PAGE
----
Environmental flows to the Snowy River commenced in August 2002. This occurred as a result of the Snowy Water Inquiry, commenced in 1998 by the New South Wales, Victorian and Commonwealth governments, to determine options for a range of rivers affected by the Snowy Hydro Scheme. The Snowy Water Inquiry Outcomes Implementation Deed stipulated staged environmental flow allocations for a range of rivers affecting the Snowy. In 2002 Stage 1 was completed, spilling all the natural flow entering the Mowamba River weir, contributing 3% to the target of 28% of the Snowy River's original flow. This flow reached 38 gigalitres per annum in the first three years. Stage 2 proposes to increase environmental flows to 15% through the Jindabyne dam spillway.
The rate of recovery of the Snowy River will be assessed through the Snowy River Response Monitoring Project. This project has already recommended a greater base flow component and the reintroduction of the seasonal snowmelt pattern during spring.
It is likely that drought conditions experienced during the current reporting period would have increased stress levels in rivers in the shire, although no data on this were available. Environmental flows were not assessed for this report.
Managing water demand and use
No water restrictions were applied within the shire during the reporting period.
Recycling—making the drop go further
A proposal to reuse water on the local golf course has been made, and a study undertaken to determine the quality of effluent before and after treatment. Funding from the NSW Government has now been approved, and works are due to commence 2005–06.
Laws and policy
Policies such as those under the 2003 National Water Initiative and laws passed in NSW during the reporting period, such as the Water Management Act 2000 and the Catchment Management Authorities Act 2003, were aimed in part at improving the efficiency of water use and putting in place water demand management strategies (see Government laws and policies). The extent to which these reforms affected water management in Snowy River Shire during the current reporting period was not assessed for this report.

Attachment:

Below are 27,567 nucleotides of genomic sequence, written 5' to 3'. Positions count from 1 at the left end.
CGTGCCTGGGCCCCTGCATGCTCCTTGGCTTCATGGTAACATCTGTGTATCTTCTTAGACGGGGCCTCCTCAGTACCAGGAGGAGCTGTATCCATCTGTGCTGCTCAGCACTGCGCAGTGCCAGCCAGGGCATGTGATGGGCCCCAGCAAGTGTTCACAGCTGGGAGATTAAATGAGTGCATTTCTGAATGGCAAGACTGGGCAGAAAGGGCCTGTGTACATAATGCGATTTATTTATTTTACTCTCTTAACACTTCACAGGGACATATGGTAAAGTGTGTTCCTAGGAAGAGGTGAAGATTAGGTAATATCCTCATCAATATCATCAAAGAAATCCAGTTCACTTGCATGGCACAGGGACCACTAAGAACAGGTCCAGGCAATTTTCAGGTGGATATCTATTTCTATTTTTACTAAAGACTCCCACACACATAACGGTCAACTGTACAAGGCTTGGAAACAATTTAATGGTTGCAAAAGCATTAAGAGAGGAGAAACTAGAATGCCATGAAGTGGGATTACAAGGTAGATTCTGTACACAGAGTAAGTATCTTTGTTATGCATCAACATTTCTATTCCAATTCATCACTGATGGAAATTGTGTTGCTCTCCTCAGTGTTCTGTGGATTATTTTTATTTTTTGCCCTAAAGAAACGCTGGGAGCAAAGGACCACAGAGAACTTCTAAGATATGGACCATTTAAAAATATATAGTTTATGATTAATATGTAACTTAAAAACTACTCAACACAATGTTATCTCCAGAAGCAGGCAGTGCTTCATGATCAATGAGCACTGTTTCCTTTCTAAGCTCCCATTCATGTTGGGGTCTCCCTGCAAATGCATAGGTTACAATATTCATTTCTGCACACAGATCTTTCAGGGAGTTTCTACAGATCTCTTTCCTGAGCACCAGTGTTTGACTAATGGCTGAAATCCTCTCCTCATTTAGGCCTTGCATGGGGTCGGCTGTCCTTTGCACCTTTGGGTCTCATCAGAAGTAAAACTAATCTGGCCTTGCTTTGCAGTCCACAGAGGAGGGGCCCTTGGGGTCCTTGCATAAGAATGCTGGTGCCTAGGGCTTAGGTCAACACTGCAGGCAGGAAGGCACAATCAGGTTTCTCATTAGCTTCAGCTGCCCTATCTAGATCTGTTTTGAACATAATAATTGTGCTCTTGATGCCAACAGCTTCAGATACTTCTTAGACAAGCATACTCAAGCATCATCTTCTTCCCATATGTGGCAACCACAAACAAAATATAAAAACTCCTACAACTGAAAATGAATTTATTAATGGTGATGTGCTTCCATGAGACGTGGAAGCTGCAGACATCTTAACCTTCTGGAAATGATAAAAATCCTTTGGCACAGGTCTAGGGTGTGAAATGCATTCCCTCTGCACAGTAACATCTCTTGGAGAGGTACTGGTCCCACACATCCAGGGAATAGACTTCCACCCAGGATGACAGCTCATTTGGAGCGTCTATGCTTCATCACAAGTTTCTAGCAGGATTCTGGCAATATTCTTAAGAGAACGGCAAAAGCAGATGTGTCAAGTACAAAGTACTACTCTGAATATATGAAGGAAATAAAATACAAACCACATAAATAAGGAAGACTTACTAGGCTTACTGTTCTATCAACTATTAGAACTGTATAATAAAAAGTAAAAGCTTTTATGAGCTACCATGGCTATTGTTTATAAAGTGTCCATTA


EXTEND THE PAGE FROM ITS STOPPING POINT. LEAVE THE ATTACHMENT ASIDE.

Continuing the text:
Most of Snowy River Shire is within the upper Snowy River catchment except for a strip along the northeastern boundary that lies within the Murrumbidgee catchment. The shire thus falls within the Southern Rivers and Murrumbidgee Catchment Management Authority areas.
About the data
All data came from the Snowy River Shire Council, the Snowy River Catchment Management Authority and the NSW Department of Infrastructure Planning and Natural Resources. Council maintains records of water use through managing its water supply. All graphs were compiled from data provided by Council.
No data were available for water use from private licences.
One megalitre = one million litres.
Department of Land and Water Conservation (1999a) Stressed Rivers Assessment Reports: Murrumbidgee Catchment, Department of Land and Water Conservation, Sydney.
Department of Land and Water Conservation (1999b) Stressed Rivers Assessment Reports: Snowy/Genoa Catchments, Department of Land and Water Conservation, Sydney.